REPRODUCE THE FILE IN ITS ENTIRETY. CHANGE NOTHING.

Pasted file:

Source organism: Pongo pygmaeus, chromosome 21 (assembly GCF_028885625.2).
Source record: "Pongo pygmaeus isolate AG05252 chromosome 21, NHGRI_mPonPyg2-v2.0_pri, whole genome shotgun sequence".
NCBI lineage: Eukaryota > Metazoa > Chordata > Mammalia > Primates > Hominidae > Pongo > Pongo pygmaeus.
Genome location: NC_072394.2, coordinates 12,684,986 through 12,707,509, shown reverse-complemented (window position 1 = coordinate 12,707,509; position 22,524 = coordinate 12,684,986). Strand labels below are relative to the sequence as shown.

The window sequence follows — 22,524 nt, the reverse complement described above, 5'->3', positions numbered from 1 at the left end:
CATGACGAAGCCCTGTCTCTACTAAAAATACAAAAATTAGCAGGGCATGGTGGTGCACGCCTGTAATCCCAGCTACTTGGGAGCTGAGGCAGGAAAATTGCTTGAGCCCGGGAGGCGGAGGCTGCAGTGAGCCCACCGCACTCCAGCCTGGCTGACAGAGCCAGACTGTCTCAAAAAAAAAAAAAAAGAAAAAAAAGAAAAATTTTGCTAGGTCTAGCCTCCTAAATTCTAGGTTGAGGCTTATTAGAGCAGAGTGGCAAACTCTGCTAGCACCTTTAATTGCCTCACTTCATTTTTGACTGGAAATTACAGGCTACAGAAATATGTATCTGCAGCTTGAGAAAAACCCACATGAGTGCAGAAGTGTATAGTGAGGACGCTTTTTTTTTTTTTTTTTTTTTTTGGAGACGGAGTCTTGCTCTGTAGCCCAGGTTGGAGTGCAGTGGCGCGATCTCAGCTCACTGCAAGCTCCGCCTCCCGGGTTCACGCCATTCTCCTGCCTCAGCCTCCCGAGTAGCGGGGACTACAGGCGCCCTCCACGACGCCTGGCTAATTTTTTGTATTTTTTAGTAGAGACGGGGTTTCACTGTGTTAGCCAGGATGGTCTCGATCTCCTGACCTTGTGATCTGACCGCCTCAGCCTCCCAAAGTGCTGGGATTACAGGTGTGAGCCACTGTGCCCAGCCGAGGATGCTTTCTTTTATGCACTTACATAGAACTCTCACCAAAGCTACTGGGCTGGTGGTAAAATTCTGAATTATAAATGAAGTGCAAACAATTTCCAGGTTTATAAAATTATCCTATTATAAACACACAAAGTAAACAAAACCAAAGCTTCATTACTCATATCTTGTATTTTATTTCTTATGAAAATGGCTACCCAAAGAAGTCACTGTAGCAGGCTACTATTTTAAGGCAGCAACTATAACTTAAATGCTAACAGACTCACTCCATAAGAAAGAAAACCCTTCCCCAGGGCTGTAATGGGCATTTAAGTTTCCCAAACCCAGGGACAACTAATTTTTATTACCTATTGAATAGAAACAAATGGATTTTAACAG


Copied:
Source organism: Pongo pygmaeus, chromosome 21 (assembly GCF_028885625.2).
Source record: "Pongo pygmaeus isolate AG05252 chromosome 21, NHGRI_mPonPyg2-v2.0_pri, whole genome shotgun sequence".
NCBI lineage: Eukaryota > Metazoa > Chordata > Mammalia > Primates > Hominidae > Pongo > Pongo pygmaeus.
Genome location: NC_072394.2, coordinates 12,684,986 through 12,707,509, shown reverse-complemented (window position 1 = coordinate 12,707,509; position 22,524 = coordinate 12,684,986). Strand labels below are relative to the sequence as shown.

The window sequence follows — 22,524 nt, the reverse complement described above, 5'->3', positions numbered from 1 at the left end:
CATGACGAAGCCCTGTCTCTACTAAAAATACAAAAATTAGCAGGGCATGGTGGTGCACGCCTGTAATCCCAGCTACTTGGGAGCTGAGGCAGGAAAATTGCTTGAGCCCGGGAGGCGGAGGCTGCAGTGAGCCCACCGCACTCCAGCCTGGCTGACAGAGCCAGACTGTCTCAAAAAAAAAAAAAAAGAAAAAAAAGAAAAATTTTGCTAGGTCTAGCCTCCTAAATTCTAGGTTGAGGCTTATTAGAGCAGAGTGGCAAACTCTGCTAGCACCTTTAATTGCCTCACTTCATTTTTGACTGGAAATTACAGGCTACAGAAATATGTATCTGCAGCTTGAGAAAAACCCACATGAGTGCAGAAGTGTATAGTGAGGACGCTTTTTTTTTTTTTTTTTTTTTTTGGAGACGGAGTCTTGCTCTGTAGCCCAGGTTGGAGTGCAGTGGCGCGATCTCAGCTCACTGCAAGCTCCGCCTCCCGGGTTCACGCCATTCTCCTGCCTCAGCCTCCCGAGTAGCGGGGACTACAGGCGCCCTCCACGACGCCTGGCTAATTTTTTGTATTTTTTAGTAGAGACGGGGTTTCACTGTGTTAGCCAGGATGGTCTCGATCTCCTGACCTTGTGATCTGACCGCCTCAGCCTCCCAAAGTGCTGGGATTACAGGTGTGAGCCACTGTGCCCAGCCGAGGATGCTTTCTTTTATGCACTTACATAGAACTCTCACCAAAGCTACTGGGCTGGTGGTAAAATTCTGAATTATAAATGAAGTGCAAACAATTTCCAGGTTTATAAAATTATCCTATTATAAACACACAAAGTAAACAAAACCAAAGCTTCATTACTCATATCTTGTATTTTATTTCTTATGAAAATGGCTACCCAAAGAAGTCACTGTAGCAGGCTACTATTTTAAGGCAGCAACTATAACTTAAATGCTAACAGACTCACTCCATAAGAAAGAAAACCCTTCCCCAGGGCTGTAATGGGCATTTAAGTTTCCCAAACCCAGGGACAACTAATTTTTATTACCTATTGAATAGAAACAAATGGATTTTAACAG